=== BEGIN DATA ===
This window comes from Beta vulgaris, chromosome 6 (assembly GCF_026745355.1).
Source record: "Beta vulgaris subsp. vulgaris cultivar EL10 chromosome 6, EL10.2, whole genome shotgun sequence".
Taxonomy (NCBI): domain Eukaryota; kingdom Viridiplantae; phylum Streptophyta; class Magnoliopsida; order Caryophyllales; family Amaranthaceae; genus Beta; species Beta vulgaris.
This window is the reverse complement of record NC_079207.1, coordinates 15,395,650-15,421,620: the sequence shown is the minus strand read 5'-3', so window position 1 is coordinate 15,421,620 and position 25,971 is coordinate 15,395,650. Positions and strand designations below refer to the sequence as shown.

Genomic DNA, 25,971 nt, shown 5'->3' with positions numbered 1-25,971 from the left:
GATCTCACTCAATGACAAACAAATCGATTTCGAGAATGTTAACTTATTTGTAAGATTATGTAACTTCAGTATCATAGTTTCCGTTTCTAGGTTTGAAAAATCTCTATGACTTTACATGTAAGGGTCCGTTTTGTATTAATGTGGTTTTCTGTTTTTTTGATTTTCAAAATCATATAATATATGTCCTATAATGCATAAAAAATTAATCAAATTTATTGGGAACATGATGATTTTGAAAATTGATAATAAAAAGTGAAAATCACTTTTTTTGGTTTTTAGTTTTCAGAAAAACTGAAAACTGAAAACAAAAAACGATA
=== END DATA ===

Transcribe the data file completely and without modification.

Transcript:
This window comes from Beta vulgaris, chromosome 6 (assembly GCF_026745355.1).
Source record: "Beta vulgaris subsp. vulgaris cultivar EL10 chromosome 6, EL10.2, whole genome shotgun sequence".
Taxonomy (NCBI): domain Eukaryota; kingdom Viridiplantae; phylum Streptophyta; class Magnoliopsida; order Caryophyllales; family Amaranthaceae; genus Beta; species Beta vulgaris.
This window is the reverse complement of record NC_079207.1, coordinates 15,395,650-15,421,620: the sequence shown is the minus strand read 5'-3', so window position 1 is coordinate 15,421,620 and position 25,971 is coordinate 15,395,650. Positions and strand designations below refer to the sequence as shown.

Genomic DNA, 25,971 nt, shown 5'->3' with positions numbered 1-25,971 from the left:
GATCTCACTCAATGACAAACAAATCGATTTCGAGAATGTTAACTTATTTGTAAGATTATGTAACTTCAGTATCATAGTTTCCGTTTCTAGGTTTGAAAAATCTCTATGACTTTACATGTAAGGGTCCGTTTTGTATTAATGTGGTTTTCTGTTTTTTTGATTTTCAAAATCATATAATATATGTCCTATAATGCATAAAAAATTAATCAAATTTATTGGGAACATGATGATTTTGAAAATTGATAATAAAAAGTGAAAATCACTTTTTTTGGTTTTTAGTTTTCAGAAAAACTGAAAACTGAAAACAAAAAACGATA